Moreover, student-active approaches focusing on student-centered learning environments and the use of digital learning tools were seen important in the ever-increasing online learning. In addition, the importance of enabling student-active learning in clinical placements was also highlighted.

The use of digital learning tools in learning

Working almost four years mainly online due to the covid-19 pandemic has brought good experiments and innovations in the area of remote teaching and learning. In this project, simulation pedagogy was one of the pedagogical approaches to promote student-active learning. Multidisciplinary classroom simulations took place in Vietnam and Nepal at the beginning of this project.

The protocol of simulation learning and the teacher’s role in simulation was one of the main aims to clarify for all the participants. Remote learning experiments concerning simulation learning were multi-disciplinary and multi-campus simulations and in addition, video simulations. All these experiments were found as important development steps towards student-active approach and positive pedagogy.

Where do we go from here?

One on the important issues in the final stages of the project was to look forward and brainstorm about potential for future collaboration and further project ideas. Also, due to the covid-19 pandemic, some activities that were planned to be carried out during the project implementation period, had to be postponed. These are areas of work that are still important for the sustainability of the project results and would require further attendance in the future.

Multi-professional approach in the social and health care sector through international collaboration was viewed as an important achievement of the project and as a theme of interest for future project planning. The participants brought up the need to strengthen partner universities’ project planning, management and evaluation competence as well as research and publication skills.

In the workshop, the participants also raised thematic issues that have linkages to global level changes as important areas to cover. These include the implications of climate change for health and social sector, and the centrality of human rights, including inclusion, in the teaching and professional practice. Simulation and virtual reality for students as well as student-run clinical practice were also seen as new methods for effective learning and could be possible themes to discover for future collaboration.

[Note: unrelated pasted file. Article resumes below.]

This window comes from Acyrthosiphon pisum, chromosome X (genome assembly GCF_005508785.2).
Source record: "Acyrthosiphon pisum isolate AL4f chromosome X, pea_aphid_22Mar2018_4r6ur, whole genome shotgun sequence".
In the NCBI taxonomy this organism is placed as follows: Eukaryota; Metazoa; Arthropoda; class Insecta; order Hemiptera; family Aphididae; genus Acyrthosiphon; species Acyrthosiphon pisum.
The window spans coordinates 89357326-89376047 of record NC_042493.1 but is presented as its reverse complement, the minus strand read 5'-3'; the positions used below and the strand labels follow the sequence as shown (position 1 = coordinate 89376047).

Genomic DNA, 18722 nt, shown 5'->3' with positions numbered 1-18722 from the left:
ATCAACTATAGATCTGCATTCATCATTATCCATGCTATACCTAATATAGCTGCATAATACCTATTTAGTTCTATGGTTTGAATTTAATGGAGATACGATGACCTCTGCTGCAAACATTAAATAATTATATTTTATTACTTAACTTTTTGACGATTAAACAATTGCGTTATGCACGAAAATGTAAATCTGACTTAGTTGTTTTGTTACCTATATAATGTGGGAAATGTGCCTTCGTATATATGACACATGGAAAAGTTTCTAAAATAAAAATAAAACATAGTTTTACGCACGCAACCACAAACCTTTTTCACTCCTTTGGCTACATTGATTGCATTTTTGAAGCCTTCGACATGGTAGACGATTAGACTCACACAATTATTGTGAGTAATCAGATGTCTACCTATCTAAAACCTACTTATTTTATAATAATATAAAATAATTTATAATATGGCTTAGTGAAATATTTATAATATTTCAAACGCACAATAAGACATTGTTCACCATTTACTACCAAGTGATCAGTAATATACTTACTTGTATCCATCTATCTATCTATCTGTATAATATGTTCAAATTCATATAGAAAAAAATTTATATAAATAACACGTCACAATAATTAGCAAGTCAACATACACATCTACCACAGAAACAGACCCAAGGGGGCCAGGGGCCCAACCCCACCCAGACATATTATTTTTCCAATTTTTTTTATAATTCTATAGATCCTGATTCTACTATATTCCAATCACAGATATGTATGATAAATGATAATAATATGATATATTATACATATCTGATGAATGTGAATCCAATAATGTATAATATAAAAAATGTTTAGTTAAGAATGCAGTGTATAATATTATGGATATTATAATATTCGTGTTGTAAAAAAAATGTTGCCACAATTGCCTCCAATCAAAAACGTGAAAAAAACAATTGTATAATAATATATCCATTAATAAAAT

Both VID and Diak have experience in student-run clinical practices. For the sake of sustainability, the methodology of Training of Trainers was brought up. Some participants felt that new pedagogical approaches could be better integrated into the teaching in the Nepalese and Vietnamese institutions if the knowledge and skills could be distributed to a larger scale.

The project implementation is coming to an end at the end of the year. The next steps in the preparation of the new collaborations include an analysis of the final evaluation results as well as the monitoring and evaluation process that was carried out by Gazi University in Ankara, Turkey, throughout the project implementation period. Based on these findings and results of the workshop carried out in Oslo, new project ideas are identified. The aim is to start defining these into project proposals during next year.

Pysyvä osoite: